The CMT Crossroads episode featuring Keith Urban and John Fogerty debuts Saturday (Feb. 19) at 9 p.m. ET/PT.
LOS ANGELES — While Creedence Clearwater Revival’s influence on country music is often overlooked, it’s hard to imagine a contemporary country star who hasn’t — at some point — stood on a stage and performed a song originally written and sung by bandleader John Fogerty.
Songs such as “Proud Mary,” “Bad Moon Rising” and “Who’ll Stop the Rain” have become a part of American pop culture, but Fogerty’s vivid songs, distinctive vocals and authoritative guitar style also enjoy an international reach, as Australian Keith Urban will attest.
In the weeks leading up to Fogerty’s European concert tour to promote his latest album, Deja Vu All Over Again, the Rock and Roll Hall of Fame member joined forces with Urban to share songs during a concert taped for CMT Crossroads. Prior to the taping at Union Station in Los Angeles, Fogerty and Urban spent some time talking to CMT News.
CMT News: How did you first discover Keith Urban?
Fogerty: I saw him on TV maybe six months ago. It was a music show, but it was all about Keith. He was live, and I was flabbergasted at his guitar playing. So that was how I first experienced Keith. Keith is going to be here a long time because he’s just loaded with talent. Sings great, writes songs and seems to have that radar to work with good people. I didn’t have the records then, but I have them now. They’re great. They sound great, too. They’re well-done records. I just think he’s got it all together, and it’s a like a skyrocket just starting. That’s the way I feel about him.
What’s it like when somebody as talented as Keith Urban points to you as a musical influence?
Fogerty: He’s just not smart enough yet! (laughs) No, it’s flattering, really. I realize that I feel that way about Merle Haggard, Buck Owens … people like that. Especially because he is such a good musician, it is very flattering. I think I’m just part of that long train, and Keith is a newer part of that, of people who look for inspiration from people who are kinda like them — meaning they play, write and sing.
You were born and raised in California, yet you write so vividly about the South in songs such as “Proud Mary” and “Born on the Bayou.” How do you do that when you didn’t grow up in that environment?
Fogerty: I really don’t know the answer to that. I know that I’ve been fascinated with the American South all my life. Basically, I thought everyone was. I just thought that’s the way we all felt. I didn’t know it was strange until after I probably had three years of records with Creedence and, you know, writers started asking questions like what you asked. Maybe if you believe in reincarnation, there’s some explanation there Other than to say, that it just came natural to me, and it didn’t seem odd at all.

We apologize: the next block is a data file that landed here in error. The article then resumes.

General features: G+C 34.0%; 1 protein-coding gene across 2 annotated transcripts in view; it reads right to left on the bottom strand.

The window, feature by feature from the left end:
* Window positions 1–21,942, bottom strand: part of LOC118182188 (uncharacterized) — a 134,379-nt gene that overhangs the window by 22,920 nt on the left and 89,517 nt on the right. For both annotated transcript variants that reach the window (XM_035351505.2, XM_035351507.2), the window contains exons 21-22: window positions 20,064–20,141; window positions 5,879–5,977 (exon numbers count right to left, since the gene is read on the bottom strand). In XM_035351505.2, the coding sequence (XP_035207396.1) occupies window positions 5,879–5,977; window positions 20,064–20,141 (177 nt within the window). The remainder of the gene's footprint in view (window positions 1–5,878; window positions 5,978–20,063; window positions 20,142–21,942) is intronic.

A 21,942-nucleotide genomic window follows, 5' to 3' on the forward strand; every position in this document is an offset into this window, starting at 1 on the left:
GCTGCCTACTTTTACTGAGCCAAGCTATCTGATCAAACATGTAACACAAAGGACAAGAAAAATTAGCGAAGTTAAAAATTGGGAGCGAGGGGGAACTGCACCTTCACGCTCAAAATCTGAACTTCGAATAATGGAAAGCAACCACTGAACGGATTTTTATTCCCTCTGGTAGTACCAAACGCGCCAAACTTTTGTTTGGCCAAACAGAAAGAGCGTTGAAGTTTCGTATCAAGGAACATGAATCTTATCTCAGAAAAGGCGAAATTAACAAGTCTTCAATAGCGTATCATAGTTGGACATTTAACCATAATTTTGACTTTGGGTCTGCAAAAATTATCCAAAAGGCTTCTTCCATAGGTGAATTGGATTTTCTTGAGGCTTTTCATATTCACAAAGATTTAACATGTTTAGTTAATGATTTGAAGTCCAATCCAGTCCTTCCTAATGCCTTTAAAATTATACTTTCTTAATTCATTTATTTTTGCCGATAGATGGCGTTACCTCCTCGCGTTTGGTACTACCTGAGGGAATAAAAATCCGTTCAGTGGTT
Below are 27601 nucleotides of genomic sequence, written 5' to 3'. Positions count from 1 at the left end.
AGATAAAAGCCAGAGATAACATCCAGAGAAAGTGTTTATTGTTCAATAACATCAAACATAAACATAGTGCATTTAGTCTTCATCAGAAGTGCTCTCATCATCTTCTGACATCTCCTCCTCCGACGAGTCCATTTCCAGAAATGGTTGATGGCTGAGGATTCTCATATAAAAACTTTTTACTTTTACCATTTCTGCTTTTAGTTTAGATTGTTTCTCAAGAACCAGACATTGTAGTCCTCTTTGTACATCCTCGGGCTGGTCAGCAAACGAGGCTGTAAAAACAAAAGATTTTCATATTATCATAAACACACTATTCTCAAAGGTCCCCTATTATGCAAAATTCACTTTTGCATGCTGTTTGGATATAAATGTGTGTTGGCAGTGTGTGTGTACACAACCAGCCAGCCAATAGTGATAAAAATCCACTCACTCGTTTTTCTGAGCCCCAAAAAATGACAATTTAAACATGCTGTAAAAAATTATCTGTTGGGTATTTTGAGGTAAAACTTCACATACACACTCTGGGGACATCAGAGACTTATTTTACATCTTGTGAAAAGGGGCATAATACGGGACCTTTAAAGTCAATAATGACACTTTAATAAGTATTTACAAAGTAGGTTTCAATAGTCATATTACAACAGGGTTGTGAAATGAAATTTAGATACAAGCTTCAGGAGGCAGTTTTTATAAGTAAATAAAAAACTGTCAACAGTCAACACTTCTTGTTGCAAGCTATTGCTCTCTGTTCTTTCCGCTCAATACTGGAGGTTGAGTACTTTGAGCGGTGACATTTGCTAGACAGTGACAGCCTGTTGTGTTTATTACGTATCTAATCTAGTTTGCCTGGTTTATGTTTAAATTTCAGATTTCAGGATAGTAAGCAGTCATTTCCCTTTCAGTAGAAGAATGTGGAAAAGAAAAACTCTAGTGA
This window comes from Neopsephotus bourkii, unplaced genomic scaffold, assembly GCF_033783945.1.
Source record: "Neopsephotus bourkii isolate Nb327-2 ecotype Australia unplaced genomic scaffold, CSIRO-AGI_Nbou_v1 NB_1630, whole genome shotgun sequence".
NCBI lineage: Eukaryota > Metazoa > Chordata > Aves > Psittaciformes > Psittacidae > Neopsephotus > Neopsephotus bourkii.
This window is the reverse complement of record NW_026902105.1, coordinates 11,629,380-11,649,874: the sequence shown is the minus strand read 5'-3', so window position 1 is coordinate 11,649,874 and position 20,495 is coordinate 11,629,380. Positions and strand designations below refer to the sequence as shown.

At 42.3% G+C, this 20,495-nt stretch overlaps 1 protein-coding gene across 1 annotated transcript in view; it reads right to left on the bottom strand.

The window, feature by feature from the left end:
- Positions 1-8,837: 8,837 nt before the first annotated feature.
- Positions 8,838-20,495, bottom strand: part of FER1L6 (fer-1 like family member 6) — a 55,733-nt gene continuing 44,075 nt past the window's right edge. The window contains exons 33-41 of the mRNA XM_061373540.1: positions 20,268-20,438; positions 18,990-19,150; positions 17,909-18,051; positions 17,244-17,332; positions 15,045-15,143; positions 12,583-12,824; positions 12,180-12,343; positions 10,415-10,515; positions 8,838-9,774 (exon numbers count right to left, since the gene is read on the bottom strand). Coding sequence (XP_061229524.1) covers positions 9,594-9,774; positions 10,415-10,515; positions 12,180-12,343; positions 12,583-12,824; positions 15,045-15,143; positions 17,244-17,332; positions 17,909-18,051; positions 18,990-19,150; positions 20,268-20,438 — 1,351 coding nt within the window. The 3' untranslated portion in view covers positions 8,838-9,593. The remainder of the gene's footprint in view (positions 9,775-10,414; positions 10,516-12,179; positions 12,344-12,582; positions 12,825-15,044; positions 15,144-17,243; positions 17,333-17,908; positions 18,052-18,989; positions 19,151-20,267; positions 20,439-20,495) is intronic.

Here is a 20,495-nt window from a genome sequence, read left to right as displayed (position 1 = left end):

You mentioned Merle and Buck, but what other country influences have you had?
Fogerty: Well , certainly Merle and Buck and Johnny Cash. All these guys who are also writers and had a great sound on all their records. I think when most people say they love an artist, it’s from their records, because you have a very limited access to go see them in person. From a very young age, a guy named Lefty Frizzell, who had a great career. I picked up on Lefty on a song called “Long Black Veil.” Chet Atkins, just because of his presence of being such a musical mountain. I knew I’d never be that, but I used to dream about being that when I was a kid. Now, I’d have to say Jerry Douglas because, even though I’m older than him, he became my favorite musician when I was in my 40s. And he’s still my favorite musician, I mean of all time, including Elvis and Otis Redding. Jerry just has a musical spirit and tone that just floors me when I hear him play. I was lucky enough to have him on my latest record.
You’ve been taking this new music on the road and are going to Europe soon. After all these years, do you still enjoy touring? Has it become a job — or is it something that still lights your fire?
Fogerty: Oh, it very much lights my fire. Playing with great musicians, you know, like doing this show with Keith and watching him and the guys in my band and his band, who are also great people, that really fills and thrills my soul. That was kinda the gauntlet that Chet Atkins laid down that I got. I couldn’t do it as an 11-year-old child. I understood that there was a way higher level than just screaming into an echo chamber, which is cool, too. But the satisfaction of really playing and really making some great music gets me pretty excited. And in playing live and touring, you get to have all kinds of those moments because there’s a freedom when you’re live. It’s not quite the same as when the clock is going around in the studio.